Cole, who coached the girls' volleyball, girls' basketball, and girls' softball teams, was paid less for coaching volleyball than the male coach of the boys' soccer team, less for coaching basketball than the male coach of the boys' soccer team, and less for coaching softball than the male coach of the boys' baseball team. Also, as assistant coach of the girls' track team she was paid less than the assistant coach of the boys' track team. In all of these cases the judge found that the work of the female coach and her male counterpart was the same in skill, effort (including time), and responsibility. Any potential differences in effort and responsibility stemming from the fact that the boys' teams were sometimes larger and played longer seasons were, he found, offset by the fact that the head coaches of the boys' teams had more assistants than their female counterparts.
The picture with respect to the other two female coaches on whose behalf the EEOC sued is similar.
The first question we must decide is whether the pairs of jobs that the district judge compared in finding unequal pay are sufficiently similar to be "equal work" within the meaning of the Equal Pay Act. The Act is not a general mandate of sex-neutral compensation. It does not enact "comparable worth" -- the principle that wages should be based on "objective" factors, rather than on market conditions of demand and supply which may depress wages in jobs held mainly by women relative to wages in jobs held mainly by men. See American Nurses' Ass'n v. Illinois, 783 F.2d 716, 718-20 (7th Cir. 1986). A female secretary paid less than a male janitor cannot complain under the Equal Pay Act that the disparity in their wages is not justified by "objective" factors such as differences in skill, responsibility, and effort. "We do not expect the Labor Department people to go into an establishment and attempt to rate jobs that are not equal. We do not want to hear the Department say, 'Well, they amount to the same thing,' and evaluate them so they come up to the same skill or point. We expect this to apply only to jobs that are substantially identical or equal." 109 Cong. Rec. 9197 (1963) (remarks of Congressman Goodell, one of the Act's sponsors). Cf. Lemons v. City & County of Denver, 620 F.2d 228, 229 (10th Cir. 1980). The Act requires equal pay only when men and women are performing "equal work on jobs the performance of which requires equal skill, effort, and responsibility, and which are performed under similar working conditions." 29 U.S.C. § 206(d)(1). The working conditions of a janitor are different from those of a secretary, and so are the skills and responsibilities of the two jobs. The Act does not prohibit paying different wages even if the result is to pay a woman less than a man and by doing so "underpay" her because the difference in the wage rate is greater than necessary to compensate the male for any greater skill, effort, or responsibility required by, or any inferior working conditions encountered in, his job.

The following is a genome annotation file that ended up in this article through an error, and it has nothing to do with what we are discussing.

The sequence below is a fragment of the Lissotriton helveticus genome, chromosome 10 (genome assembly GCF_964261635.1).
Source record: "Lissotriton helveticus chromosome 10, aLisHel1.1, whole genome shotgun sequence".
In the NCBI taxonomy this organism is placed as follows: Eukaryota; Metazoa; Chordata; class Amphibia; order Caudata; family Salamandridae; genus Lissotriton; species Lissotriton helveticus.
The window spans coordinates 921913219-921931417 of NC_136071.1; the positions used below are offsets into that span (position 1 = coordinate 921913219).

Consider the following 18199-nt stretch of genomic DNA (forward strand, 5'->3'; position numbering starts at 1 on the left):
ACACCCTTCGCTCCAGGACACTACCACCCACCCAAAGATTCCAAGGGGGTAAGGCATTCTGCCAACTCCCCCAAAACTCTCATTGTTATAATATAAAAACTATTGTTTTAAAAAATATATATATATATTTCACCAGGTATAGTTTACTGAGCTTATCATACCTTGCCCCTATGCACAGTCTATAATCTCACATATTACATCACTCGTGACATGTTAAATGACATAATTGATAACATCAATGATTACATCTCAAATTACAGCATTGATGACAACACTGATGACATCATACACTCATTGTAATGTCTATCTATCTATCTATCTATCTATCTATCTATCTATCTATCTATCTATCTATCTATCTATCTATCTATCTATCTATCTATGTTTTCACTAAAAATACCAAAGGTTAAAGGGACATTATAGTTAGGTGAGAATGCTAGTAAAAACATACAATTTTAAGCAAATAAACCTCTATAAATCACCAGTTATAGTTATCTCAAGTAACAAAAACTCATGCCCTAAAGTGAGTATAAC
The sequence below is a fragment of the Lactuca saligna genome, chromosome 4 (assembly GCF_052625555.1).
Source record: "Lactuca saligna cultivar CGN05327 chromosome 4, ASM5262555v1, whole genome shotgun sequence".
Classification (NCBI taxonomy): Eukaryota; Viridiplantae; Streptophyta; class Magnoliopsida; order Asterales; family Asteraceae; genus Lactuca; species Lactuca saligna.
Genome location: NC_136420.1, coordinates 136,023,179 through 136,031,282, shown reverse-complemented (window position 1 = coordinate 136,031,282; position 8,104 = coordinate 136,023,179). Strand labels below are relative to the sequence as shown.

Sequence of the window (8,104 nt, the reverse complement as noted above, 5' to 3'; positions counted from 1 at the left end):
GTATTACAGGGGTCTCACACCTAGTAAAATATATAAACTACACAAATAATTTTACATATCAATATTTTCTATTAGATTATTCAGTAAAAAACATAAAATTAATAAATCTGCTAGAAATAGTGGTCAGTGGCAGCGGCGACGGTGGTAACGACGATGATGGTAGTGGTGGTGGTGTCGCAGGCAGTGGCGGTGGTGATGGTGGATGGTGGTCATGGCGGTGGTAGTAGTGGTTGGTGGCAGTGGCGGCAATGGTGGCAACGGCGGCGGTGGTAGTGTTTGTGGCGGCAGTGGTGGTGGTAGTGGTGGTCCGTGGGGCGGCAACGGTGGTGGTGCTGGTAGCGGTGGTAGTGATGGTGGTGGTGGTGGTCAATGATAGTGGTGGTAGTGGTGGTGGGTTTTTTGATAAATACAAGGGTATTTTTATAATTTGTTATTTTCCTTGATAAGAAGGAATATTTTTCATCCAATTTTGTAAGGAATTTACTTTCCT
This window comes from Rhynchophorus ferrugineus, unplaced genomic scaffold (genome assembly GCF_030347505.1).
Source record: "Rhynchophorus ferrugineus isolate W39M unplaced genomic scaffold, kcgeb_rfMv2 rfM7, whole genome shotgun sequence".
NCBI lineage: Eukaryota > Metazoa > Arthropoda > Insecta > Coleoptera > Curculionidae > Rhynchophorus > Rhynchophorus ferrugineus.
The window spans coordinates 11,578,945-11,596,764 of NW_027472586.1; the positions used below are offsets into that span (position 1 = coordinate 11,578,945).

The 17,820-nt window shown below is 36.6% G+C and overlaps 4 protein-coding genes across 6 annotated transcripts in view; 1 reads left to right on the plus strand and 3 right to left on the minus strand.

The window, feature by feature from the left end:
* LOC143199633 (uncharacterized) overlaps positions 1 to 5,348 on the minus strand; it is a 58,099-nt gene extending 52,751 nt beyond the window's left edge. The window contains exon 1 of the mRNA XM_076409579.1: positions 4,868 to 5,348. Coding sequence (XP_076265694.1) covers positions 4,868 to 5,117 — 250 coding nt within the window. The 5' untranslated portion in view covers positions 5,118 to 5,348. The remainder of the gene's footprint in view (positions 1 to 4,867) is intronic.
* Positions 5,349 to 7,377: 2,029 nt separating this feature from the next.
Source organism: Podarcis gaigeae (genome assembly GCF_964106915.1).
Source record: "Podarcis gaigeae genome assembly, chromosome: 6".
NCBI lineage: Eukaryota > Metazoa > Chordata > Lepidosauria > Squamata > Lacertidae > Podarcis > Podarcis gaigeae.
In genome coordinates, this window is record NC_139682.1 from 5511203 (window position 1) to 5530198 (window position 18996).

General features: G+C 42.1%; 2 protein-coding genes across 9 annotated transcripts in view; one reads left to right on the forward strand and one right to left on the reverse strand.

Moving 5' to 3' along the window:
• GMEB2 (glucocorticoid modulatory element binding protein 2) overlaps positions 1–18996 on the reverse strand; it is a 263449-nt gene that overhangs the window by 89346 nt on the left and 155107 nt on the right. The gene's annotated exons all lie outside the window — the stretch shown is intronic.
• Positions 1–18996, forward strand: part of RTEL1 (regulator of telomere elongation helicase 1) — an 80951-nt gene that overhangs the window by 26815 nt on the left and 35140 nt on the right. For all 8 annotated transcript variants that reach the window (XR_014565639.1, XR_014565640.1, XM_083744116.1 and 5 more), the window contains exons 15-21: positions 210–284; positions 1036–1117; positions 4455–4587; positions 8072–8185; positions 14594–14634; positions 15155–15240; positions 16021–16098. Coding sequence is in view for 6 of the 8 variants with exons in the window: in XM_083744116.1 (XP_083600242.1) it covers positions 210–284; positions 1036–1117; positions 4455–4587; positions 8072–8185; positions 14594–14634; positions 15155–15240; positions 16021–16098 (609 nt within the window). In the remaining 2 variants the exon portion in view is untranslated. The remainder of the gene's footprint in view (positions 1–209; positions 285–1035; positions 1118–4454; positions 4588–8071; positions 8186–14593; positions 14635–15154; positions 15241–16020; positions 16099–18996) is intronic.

Thus the jobs that are compared must be in some sense the same to count as "equal work" under the Equal Pay Act; and here we come to the main difficulty in applying the Act: whether two jobs are the same depends on how fine a system of job classifications the courts will accept. If coaching an athletic team in the Madison, Illinois school system is considered a single job rather than a congeries of jobs, the school district violated the Equal Pay Act prima facie by paying female holders of this job less than male holders, and the only question is whether the district carried its burden of proving that the lower wages which the four female coaches received were lower than the wages of their male counterparts because of a factor other than sex. If on the other hand coaching the girls' tennis team is considered a different job from coaching the boys' tennis team, and a fortiori if coaching the girls' volleyball or basketball team is ...